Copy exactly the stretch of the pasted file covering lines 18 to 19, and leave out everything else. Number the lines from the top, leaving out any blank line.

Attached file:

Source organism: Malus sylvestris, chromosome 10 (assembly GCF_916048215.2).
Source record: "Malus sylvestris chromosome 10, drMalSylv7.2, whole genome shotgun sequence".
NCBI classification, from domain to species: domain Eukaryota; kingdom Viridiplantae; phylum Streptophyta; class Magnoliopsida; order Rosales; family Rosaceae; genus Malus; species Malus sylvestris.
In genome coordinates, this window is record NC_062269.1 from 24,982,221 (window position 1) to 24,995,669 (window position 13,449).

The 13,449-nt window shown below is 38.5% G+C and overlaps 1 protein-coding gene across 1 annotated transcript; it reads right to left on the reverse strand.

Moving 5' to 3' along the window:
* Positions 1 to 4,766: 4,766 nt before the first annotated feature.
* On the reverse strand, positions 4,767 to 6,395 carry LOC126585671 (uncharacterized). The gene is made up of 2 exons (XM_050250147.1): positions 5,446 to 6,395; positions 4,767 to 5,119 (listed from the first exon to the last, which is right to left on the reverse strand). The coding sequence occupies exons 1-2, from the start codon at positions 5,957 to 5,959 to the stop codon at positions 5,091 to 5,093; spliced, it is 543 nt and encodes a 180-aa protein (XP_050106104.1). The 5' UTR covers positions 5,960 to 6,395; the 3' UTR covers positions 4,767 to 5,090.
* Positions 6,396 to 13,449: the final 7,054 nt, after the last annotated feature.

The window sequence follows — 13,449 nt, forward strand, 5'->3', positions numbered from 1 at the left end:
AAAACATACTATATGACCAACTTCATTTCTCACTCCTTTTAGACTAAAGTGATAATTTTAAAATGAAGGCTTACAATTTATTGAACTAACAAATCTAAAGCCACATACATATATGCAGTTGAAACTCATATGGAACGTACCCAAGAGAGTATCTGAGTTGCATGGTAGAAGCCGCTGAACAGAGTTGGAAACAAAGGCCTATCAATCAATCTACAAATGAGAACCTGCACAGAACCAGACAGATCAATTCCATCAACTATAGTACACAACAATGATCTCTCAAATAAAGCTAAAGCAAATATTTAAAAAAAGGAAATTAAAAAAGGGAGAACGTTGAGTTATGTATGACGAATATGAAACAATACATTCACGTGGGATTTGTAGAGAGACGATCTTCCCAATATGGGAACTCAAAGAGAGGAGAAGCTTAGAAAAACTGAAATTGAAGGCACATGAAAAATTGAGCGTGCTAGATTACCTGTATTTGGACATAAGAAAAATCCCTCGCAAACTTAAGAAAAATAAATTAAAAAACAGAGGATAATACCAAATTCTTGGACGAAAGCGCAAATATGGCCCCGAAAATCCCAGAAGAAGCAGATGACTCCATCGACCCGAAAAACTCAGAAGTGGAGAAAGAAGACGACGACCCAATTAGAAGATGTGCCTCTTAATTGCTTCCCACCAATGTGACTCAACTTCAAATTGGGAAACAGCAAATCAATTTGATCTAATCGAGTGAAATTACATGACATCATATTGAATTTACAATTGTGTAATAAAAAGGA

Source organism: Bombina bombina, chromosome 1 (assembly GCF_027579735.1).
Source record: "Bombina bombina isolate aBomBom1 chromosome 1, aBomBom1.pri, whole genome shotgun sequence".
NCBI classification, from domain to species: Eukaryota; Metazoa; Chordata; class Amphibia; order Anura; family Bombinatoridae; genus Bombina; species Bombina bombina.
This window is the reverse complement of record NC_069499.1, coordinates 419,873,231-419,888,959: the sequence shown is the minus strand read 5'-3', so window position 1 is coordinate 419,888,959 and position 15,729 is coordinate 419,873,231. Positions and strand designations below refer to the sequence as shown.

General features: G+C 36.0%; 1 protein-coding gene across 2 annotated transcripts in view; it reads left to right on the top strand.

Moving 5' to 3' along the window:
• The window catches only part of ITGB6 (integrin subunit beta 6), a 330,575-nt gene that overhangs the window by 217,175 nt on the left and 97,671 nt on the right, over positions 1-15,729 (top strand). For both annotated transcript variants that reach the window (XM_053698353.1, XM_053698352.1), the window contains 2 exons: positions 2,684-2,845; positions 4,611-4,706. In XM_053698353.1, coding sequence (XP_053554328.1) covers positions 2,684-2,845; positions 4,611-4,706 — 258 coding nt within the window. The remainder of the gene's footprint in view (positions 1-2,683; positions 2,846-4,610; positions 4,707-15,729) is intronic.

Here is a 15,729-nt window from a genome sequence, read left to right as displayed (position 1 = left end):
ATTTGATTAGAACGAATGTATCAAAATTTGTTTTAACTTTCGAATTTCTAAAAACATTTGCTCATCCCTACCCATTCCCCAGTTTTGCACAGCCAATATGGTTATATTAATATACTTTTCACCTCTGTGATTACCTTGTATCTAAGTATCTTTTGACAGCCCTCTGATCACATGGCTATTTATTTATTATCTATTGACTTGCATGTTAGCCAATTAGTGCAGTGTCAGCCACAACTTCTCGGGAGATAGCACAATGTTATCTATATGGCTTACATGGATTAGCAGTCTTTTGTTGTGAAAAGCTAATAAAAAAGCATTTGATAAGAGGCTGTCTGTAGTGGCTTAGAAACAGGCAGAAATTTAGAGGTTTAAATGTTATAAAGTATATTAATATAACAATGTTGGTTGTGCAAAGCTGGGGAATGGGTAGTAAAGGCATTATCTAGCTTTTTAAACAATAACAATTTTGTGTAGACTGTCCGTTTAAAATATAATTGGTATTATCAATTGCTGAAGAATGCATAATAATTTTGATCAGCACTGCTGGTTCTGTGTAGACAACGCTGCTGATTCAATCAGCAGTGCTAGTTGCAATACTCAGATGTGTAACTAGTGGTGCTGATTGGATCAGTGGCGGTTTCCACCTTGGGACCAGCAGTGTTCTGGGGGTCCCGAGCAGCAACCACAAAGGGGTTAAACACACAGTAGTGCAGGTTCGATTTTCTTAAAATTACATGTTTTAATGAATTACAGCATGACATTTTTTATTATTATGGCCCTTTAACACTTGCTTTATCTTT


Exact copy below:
• The window catches only part of ITGB6 (integrin subunit beta 6), a 330,575-nt gene that overhangs the window by 217,175 nt on the left and 97,671 nt on the right, over positions 1-15,729 (top strand). For both annotated transcript variants that reach the window (XM_053698353.1, XM_053698352.1), the window contains 2 exons: positions 2,684-2,845; positions 4,611-4,706. In XM_053698353.1, coding sequence (XP_053554328.1) covers positions 2,684-2,845; positions 4,611-4,706 — 258 coding nt within the window. The remainder of the gene's footprint in view (positions 1-2,683; positions 2,846-4,610; positions 4,707-15,729) is intronic.

Here is a 15,729-nt window from a genome sequence, read left to right as displayed (position 1 = left end):